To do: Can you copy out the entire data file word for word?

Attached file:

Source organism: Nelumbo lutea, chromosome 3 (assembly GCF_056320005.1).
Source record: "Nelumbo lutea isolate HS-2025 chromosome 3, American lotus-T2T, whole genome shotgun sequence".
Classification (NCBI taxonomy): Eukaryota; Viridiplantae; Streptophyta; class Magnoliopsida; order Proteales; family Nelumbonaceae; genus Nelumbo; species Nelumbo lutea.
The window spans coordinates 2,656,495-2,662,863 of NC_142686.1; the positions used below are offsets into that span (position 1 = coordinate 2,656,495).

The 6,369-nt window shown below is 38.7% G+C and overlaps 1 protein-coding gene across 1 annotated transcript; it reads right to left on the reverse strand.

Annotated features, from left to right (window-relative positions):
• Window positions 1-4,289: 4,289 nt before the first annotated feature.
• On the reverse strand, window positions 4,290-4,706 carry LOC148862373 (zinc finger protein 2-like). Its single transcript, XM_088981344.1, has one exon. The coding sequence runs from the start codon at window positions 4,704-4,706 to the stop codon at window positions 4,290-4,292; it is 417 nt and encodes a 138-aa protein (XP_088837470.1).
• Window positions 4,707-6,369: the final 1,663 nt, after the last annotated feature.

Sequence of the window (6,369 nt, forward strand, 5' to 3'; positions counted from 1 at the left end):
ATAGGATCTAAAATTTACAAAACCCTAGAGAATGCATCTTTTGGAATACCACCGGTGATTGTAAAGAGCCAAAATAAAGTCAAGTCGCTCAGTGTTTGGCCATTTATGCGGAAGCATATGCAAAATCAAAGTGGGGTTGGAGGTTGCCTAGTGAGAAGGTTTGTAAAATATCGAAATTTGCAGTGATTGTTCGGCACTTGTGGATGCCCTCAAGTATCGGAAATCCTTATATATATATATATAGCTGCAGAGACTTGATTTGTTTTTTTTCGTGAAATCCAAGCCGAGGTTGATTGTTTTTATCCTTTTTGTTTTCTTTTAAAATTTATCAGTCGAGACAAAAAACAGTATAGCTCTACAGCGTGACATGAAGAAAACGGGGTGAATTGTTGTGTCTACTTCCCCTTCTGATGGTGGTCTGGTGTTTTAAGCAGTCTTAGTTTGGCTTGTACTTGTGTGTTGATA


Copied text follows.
Source organism: Nelumbo lutea, chromosome 3 (assembly GCF_056320005.1).
Source record: "Nelumbo lutea isolate HS-2025 chromosome 3, American lotus-T2T, whole genome shotgun sequence".
Classification (NCBI taxonomy): Eukaryota; Viridiplantae; Streptophyta; class Magnoliopsida; order Proteales; family Nelumbonaceae; genus Nelumbo; species Nelumbo lutea.
The window spans coordinates 2,656,495-2,662,863 of NC_142686.1; the positions used below are offsets into that span (position 1 = coordinate 2,656,495).

The 6,369-nt window shown below is 38.7% G+C and overlaps 1 protein-coding gene across 1 annotated transcript; it reads right to left on the reverse strand.

Annotated features, from left to right (window-relative positions):
• Window positions 1-4,289: 4,289 nt before the first annotated feature.
• On the reverse strand, window positions 4,290-4,706 carry LOC148862373 (zinc finger protein 2-like). Its single transcript, XM_088981344.1, has one exon. The coding sequence runs from the start codon at window positions 4,704-4,706 to the stop codon at window positions 4,290-4,292; it is 417 nt and encodes a 138-aa protein (XP_088837470.1).
• Window positions 4,707-6,369: the final 1,663 nt, after the last annotated feature.

Sequence of the window (6,369 nt, forward strand, 5' to 3'; positions counted from 1 at the left end):
ATAGGATCTAAAATTTACAAAACCCTAGAGAATGCATCTTTTGGAATACCACCGGTGATTGTAAAGAGCCAAAATAAAGTCAAGTCGCTCAGTGTTTGGCCATTTATGCGGAAGCATATGCAAAATCAAAGTGGGGTTGGAGGTTGCCTAGTGAGAAGGTTTGTAAAATATCGAAATTTGCAGTGATTGTTCGGCACTTGTGGATGCCCTCAAGTATCGGAAATCCTTATATATATATATATAGCTGCAGAGACTTGATTTGTTTTTTTTCGTGAAATCCAAGCCGAGGTTGATTGTTTTTATCCTTTTTGTTTTCTTTTAAAATTTATCAGTCGAGACAAAAAACAGTATAGCTCTACAGCGTGACATGAAGAAAACGGGGTGAATTGTTGTGTCTACTTCCCCTTCTGATGGTGGTCTGGTGTTTTAAGCAGTCTTAGTTTGGCTTGTACTTGTGTGTTGATA